November 10, 2016

Weirdo Blends #3: The Lucky Mistake

cote-tariquetDomaine du Tariquet had been, since its inception, largely a producer of grapes for Armagnac. In 1982 they diversified into white table wines and planted grapes not normally emphasized in Gascony: Chardonnay, Sauvignon Blanc, Chenin Blanc.

During the 1995 crush, a storm front swept through, forcing the harvest of a parcel of Chardonnay. When the grapes arrived at the winery, there was nowhere to put them. Winemaker Yves Grassa decided on the spot to throw the Chardonnay juice into a partially filled tank of Sauvignon Blanc, creating a 50/50 blend and a problem, since no one really knew what a Chardonnay/Sauvignon Blanc blend might turn out to be.

“It was,” says Julien Ducos, the Export Director for Domaine du Tariquet, “the lucky mistake.”

After the fermentation, Grassa and Tariquet’s American importer, Robert Kacher, tasted the wine — which Grassa referred to as “de Côté,” idiomatic French for “separated.” Kacher loved the wine and wanted to buy the whole tank. Grassa, however, wasn’t selling. He preferred, in Ducos’s delightful wording, to “see if he could repeat more seriously the mistake.”

In subsequent years, Grassa tried blending after vinification, but the effect wasn’t the same. He quickly returned to fermenting the two juices together.

“Thanks to this co-fermentation we have created new, original and unique tastes, the successful alliance between two identities,” says Ducos, channeling his inner wine label writer. “Two opposing characters, Chardonnay and Sauvignon, merge in a wave of astonishing flavours. The mineral character of the Sauvignon is subtly reinforced by the roundness of the Chardonnay.”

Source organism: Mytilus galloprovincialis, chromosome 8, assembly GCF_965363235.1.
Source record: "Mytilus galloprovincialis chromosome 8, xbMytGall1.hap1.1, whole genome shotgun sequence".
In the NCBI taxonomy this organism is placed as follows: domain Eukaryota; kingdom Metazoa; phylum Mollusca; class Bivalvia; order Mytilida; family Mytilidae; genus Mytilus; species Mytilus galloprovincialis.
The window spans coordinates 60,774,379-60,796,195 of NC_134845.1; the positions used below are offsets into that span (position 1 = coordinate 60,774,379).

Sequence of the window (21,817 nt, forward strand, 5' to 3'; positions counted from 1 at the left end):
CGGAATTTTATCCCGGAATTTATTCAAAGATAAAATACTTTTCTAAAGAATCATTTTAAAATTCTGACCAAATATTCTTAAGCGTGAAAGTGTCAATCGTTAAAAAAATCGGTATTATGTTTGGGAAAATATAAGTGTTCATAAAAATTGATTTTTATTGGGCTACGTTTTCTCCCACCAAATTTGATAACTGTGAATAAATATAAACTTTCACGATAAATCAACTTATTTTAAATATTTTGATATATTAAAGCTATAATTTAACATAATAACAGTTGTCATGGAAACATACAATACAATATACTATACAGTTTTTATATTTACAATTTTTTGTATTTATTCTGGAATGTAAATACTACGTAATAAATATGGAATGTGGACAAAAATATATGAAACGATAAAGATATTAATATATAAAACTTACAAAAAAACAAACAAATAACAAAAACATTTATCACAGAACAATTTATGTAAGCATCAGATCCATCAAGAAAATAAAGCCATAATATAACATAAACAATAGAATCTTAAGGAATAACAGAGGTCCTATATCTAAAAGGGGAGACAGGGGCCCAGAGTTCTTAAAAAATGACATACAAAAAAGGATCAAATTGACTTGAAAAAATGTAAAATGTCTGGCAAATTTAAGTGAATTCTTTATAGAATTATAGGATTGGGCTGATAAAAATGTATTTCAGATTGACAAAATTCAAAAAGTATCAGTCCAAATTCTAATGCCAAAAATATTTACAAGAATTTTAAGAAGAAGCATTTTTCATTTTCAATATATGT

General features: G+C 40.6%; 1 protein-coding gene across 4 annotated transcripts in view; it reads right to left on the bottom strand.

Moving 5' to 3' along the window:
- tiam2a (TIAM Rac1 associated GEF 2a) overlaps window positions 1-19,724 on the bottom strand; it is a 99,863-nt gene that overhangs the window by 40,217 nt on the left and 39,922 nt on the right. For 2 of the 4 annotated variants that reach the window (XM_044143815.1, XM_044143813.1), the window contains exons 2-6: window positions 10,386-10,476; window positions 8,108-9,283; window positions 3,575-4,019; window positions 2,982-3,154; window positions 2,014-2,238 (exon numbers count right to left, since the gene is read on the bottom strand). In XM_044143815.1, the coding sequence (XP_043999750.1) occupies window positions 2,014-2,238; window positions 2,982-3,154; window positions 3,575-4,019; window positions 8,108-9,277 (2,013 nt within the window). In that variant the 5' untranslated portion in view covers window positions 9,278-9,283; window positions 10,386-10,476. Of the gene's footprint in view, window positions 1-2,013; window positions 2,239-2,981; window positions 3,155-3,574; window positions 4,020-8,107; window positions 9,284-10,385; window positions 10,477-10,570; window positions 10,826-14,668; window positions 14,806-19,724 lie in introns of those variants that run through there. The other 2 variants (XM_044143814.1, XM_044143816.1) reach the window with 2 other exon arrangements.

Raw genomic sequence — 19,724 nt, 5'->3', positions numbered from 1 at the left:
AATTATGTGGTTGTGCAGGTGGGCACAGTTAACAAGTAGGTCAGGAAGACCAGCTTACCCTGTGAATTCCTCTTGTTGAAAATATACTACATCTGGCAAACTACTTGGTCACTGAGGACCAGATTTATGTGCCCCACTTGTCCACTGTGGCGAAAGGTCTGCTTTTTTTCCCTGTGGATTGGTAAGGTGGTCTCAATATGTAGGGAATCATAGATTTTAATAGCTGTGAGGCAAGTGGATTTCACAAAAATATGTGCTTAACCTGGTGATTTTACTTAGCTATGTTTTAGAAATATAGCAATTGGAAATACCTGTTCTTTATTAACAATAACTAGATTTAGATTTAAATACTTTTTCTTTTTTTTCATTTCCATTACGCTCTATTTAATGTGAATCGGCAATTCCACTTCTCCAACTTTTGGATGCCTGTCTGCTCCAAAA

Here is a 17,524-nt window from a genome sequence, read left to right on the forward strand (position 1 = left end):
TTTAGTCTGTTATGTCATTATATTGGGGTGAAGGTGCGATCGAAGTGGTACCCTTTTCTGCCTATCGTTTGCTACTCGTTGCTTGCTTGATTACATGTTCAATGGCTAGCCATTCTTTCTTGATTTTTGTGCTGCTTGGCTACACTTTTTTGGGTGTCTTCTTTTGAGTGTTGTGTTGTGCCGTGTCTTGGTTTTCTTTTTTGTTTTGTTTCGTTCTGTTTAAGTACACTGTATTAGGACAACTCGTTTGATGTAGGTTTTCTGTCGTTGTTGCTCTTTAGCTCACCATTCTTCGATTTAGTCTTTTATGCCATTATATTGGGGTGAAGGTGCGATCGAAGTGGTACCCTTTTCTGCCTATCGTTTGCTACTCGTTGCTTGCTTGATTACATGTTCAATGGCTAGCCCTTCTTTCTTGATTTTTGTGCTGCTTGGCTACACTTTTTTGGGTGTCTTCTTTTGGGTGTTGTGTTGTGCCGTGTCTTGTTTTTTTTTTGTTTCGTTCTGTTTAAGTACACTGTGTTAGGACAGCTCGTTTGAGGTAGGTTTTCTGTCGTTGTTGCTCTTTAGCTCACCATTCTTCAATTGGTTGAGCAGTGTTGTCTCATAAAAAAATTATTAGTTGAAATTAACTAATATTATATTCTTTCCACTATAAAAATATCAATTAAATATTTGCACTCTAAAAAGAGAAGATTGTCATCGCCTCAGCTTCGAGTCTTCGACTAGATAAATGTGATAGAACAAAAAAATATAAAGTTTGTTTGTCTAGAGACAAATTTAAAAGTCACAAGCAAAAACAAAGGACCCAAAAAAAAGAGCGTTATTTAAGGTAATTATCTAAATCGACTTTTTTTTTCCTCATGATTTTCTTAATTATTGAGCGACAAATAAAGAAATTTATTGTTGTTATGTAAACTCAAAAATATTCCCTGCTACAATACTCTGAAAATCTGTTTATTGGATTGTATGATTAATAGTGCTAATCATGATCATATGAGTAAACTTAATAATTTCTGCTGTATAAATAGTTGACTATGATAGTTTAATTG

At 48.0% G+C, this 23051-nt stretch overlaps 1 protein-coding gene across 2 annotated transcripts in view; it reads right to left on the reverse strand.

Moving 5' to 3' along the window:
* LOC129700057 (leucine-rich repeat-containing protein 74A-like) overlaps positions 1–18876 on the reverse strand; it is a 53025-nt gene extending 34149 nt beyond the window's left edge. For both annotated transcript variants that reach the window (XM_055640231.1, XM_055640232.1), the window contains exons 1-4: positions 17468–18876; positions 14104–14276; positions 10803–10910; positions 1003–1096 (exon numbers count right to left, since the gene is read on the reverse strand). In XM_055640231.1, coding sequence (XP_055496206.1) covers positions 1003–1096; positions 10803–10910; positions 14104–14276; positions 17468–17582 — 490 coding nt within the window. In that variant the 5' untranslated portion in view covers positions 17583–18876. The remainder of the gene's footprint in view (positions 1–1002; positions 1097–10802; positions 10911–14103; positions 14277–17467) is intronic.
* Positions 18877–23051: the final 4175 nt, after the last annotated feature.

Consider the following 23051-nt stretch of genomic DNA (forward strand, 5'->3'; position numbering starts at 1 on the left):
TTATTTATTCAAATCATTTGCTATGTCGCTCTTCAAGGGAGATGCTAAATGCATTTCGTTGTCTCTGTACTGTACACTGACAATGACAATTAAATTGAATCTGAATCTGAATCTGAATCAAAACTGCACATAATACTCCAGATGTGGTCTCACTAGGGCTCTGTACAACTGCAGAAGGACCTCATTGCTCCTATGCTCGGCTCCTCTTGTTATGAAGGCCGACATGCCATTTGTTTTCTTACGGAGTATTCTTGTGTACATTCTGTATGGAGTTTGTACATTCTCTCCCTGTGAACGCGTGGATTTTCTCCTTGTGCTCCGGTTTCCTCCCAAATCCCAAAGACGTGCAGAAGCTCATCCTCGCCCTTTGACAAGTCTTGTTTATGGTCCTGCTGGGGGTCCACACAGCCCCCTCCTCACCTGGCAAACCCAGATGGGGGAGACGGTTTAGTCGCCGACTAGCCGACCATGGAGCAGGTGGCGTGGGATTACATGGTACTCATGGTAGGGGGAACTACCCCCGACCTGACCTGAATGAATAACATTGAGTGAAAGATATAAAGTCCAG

I forgive Ducos his soaring rhetoric not only because liking the wine is part of his job description, but also because he’s actually describing the wine pretty well. The 2009 Côté Tariquet has a nice, fresh, tropical nose that promises much. The palate lives up to the promise, tart and soft at the same time, each aroma present as a flavor as well. Can a wine be simple and complex at the same time? Isn’t that what the early Beatles did, supporting their pop hooks on a complicated foundation easily ignored by screaming bobbysoxers? That’s what this wine does.

Ducos notes that it is popular as a by-the-glass offering in trendy French restaurants, and that sounds about right. I’d be as comfortable serving it almost frozen to hipsters sampling spicy Pacific Rim hors d’oeuvres as I would be putting it barely cool on my own table with simply sautéed, caught-it-this-afternoon-fresh fish.

Domaine du Tariquet has developed, over the years, a reputation for innovation. An American journalist — no one remembers which, but one of the hundreds that roam the French outback looking for The Next Big Thing in wine — described Tariquet’s wines as “an act of disobedience,” a theme that the winery has adopted on its website.

“There are two approaches to wines nowadays : a typically French one, all about AOCs, and you also have the Anglo-Saxon approach, with firstly people and varietals,” says Ducos. “Our philosophy is the second one. We believe that wines are always created to one’s own image, with or without AOC. Armin and Remy Grassa, the owners and winemakers of Tariquet, love grapes. They like tasting in wine the fruit that can be found in the grapes themselves.”

And I love that sometimes the most creative acts are accidental.